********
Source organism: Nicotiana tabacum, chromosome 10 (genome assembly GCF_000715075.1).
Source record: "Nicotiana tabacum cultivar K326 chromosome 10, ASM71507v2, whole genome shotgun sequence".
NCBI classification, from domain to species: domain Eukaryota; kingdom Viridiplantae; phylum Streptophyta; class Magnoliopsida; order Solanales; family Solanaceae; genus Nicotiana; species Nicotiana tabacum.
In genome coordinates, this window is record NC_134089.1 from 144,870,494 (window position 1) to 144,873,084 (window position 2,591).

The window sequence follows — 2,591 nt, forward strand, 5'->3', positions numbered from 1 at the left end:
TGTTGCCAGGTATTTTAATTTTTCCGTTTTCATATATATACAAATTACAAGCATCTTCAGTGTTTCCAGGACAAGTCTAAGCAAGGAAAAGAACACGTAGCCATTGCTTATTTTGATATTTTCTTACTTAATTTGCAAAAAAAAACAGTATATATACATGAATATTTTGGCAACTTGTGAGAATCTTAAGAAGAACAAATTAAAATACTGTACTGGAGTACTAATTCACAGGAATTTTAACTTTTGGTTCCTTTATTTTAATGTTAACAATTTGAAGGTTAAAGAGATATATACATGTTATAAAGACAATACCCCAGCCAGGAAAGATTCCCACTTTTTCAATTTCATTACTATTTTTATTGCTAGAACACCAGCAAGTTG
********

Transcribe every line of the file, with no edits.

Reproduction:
Source organism: Nicotiana tabacum, chromosome 10 (genome assembly GCF_000715075.1).
Source record: "Nicotiana tabacum cultivar K326 chromosome 10, ASM71507v2, whole genome shotgun sequence".
NCBI classification, from domain to species: domain Eukaryota; kingdom Viridiplantae; phylum Streptophyta; class Magnoliopsida; order Solanales; family Solanaceae; genus Nicotiana; species Nicotiana tabacum.
In genome coordinates, this window is record NC_134089.1 from 144,870,494 (window position 1) to 144,873,084 (window position 2,591).

The window sequence follows — 2,591 nt, forward strand, 5'->3', positions numbered from 1 at the left end:
TGTTGCCAGGTATTTTAATTTTTCCGTTTTCATATATATACAAATTACAAGCATCTTCAGTGTTTCCAGGACAAGTCTAAGCAAGGAAAAGAACACGTAGCCATTGCTTATTTTGATATTTTCTTACTTAATTTGCAAAAAAAAACAGTATATATACATGAATATTTTGGCAACTTGTGAGAATCTTAAGAAGAACAAATTAAAATACTGTACTGGAGTACTAATTCACAGGAATTTTAACTTTTGGTTCCTTTATTTTAATGTTAACAATTTGAAGGTTAAAGAGATATATACATGTTATAAAGACAATACCCCAGCCAGGAAAGATTCCCACTTTTTCAATTTCATTACTATTTTTATTGCTAGAACACCAGCAAGTTG